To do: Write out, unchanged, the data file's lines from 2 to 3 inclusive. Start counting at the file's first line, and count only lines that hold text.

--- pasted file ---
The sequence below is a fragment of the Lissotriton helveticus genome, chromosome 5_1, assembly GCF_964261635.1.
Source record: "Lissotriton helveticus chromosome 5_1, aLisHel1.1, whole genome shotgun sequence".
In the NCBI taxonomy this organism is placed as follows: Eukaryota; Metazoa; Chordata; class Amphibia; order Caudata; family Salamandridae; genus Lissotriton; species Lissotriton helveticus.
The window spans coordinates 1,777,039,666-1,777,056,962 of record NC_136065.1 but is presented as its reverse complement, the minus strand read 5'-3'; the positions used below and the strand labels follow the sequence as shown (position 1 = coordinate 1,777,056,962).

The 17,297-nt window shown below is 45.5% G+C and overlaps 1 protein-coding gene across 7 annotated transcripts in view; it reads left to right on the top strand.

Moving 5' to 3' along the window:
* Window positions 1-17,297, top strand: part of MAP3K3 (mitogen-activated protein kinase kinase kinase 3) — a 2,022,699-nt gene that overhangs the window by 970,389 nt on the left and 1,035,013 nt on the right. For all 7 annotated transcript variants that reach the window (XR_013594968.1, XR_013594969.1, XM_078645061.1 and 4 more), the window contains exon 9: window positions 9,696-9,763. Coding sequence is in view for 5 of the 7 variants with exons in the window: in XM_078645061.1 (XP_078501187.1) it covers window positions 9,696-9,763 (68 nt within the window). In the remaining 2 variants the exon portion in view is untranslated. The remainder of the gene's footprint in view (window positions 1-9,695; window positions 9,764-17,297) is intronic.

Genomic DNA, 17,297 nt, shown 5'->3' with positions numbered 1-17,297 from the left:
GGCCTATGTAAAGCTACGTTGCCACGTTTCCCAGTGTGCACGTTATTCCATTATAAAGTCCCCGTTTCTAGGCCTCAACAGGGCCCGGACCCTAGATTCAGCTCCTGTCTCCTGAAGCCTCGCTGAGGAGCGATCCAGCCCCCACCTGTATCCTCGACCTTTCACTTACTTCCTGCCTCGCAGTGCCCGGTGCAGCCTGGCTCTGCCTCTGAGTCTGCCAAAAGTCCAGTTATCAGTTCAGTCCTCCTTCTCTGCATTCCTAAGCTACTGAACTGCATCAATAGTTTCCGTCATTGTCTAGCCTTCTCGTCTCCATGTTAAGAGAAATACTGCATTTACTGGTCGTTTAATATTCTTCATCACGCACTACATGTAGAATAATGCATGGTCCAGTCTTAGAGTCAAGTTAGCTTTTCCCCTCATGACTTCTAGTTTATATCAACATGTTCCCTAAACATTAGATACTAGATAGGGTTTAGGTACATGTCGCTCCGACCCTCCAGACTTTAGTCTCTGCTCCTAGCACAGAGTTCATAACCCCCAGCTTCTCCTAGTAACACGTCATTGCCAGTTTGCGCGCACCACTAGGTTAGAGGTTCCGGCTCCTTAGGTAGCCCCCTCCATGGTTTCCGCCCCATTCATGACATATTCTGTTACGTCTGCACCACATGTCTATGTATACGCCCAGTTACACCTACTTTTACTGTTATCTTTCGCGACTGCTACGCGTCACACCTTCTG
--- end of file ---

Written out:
Source record: "Lissotriton helveticus chromosome 5_1, aLisHel1.1, whole genome shotgun sequence".
In the NCBI taxonomy this organism is placed as follows: Eukaryota; Metazoa; Chordata; class Amphibia; order Caudata; family Salamandridae; genus Lissotriton; species Lissotriton helveticus.